“By way of a real-world illustration of the high suitability of an integrated security system in an education setting, TDSi’s installation and maintenance partner Frontline Security Solutions (www.fsslimited.com) recently installed a TDSi solution in a leading private school in North East London. The system, comprising of TDSi MICROgarde Controllers, MIFARE readers and EXgarde PRO security management software, monitors and protects pupils and staff, covering over 140 doors across a number of sites. Authorised users can easily and rapidly move between secure and open access areas using a MIFARE card. The MICROgarde controllers administer and relay details back to the central EXgarde PRO software which in turn alerts the security team of any potential issues or security breaches. At the same time, all the security information is shared with the school’s SIMS (School information Management System) to ensure that records are maintained and that access can be granted or denied rapidly in line with the latest information updates. Additionally, these records can be used to assess attendance and timekeeping of users to gain a thorough understanding of any access situation.”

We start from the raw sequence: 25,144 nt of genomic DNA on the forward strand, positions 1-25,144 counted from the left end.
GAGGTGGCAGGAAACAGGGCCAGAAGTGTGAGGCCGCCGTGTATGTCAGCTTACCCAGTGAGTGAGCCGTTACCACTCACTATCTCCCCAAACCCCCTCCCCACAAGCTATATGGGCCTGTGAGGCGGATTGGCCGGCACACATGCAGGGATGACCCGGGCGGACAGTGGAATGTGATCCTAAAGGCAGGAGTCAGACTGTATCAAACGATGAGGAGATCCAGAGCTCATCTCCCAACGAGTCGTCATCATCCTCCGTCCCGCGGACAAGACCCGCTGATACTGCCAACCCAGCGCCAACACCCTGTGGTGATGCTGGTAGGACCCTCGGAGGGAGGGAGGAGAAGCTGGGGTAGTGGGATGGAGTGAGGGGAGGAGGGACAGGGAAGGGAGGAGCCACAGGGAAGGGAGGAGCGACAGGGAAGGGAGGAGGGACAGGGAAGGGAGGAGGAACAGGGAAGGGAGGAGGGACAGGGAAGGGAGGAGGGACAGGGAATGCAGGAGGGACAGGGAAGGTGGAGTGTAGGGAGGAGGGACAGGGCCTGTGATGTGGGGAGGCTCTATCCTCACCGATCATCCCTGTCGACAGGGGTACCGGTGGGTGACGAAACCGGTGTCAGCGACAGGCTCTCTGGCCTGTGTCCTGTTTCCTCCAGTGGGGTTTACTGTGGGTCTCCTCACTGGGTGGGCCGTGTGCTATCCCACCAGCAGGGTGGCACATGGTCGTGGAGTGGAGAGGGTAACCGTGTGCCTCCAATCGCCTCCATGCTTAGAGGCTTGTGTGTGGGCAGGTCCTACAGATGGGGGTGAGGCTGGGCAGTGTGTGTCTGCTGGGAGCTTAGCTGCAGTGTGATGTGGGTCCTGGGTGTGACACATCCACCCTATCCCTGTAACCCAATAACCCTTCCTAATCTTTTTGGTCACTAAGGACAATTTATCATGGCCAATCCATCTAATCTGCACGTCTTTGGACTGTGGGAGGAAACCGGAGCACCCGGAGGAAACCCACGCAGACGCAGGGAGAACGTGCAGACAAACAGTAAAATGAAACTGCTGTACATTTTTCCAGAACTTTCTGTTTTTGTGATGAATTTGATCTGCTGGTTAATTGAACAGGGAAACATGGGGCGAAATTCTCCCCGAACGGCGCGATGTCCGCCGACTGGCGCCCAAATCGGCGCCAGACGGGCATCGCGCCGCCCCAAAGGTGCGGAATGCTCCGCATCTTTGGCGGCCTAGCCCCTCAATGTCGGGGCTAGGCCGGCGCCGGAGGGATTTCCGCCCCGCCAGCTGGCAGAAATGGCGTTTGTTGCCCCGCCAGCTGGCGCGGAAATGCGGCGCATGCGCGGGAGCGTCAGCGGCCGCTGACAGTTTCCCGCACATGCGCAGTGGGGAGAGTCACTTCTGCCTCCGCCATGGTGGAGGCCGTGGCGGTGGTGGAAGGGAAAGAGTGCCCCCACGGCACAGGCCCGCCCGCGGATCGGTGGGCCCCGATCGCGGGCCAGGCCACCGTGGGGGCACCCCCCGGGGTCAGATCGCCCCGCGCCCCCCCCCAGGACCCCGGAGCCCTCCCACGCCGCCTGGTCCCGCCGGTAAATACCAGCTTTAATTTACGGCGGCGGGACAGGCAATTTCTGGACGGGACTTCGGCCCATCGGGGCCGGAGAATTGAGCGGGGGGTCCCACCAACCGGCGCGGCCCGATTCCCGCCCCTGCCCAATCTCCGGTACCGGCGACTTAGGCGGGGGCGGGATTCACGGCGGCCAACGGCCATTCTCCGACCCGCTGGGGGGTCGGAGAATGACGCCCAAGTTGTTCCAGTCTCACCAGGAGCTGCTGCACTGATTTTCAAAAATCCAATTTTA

Jason Hillier, Business Development Manager at Frontline Security Solutions commented, “For many of our education sector clients, it is ease-of-use that is rated alongside the general level of security as key objectives. MIFARE smartcard technology is well established, provides multiple uses for one card and has been proven worldwide – benefitting from a significant reduction in the price of cards and a higher level of security over a proximity card reader. There is also a great degree of flexibility, as with a multi-use card there is no need to carry more than one token and it can cover a variety of uses including access control, cashless vending, a library and biometric user templates – perfect for use by busy pupils and staff.”
TDSi is also finding an increasing interest in the use of biometric systems in the education sector, with fingerprint readers currently the most widely used type. They have already been introduced into many areas and common applications include access control, e-registration and canteen services. John Davies added, “Increasingly, the education sector is considering more sophisticated biometric solutions such as Facial Recognition, which can be conveniently combined with the SIMS. Using TDSi’s EXgarde PRO access management and integrated security systems management software for example, allows the operator to establish communications with readers, capture the identity template within EXgarde PRO, store the template to a card, store the template in the reader and distribute and manage the templates. Integrating these systems through a single point means the operator can again manage all operations through a central, easy-to-use graphical interface, which is a much more efficient use of their valuable time.”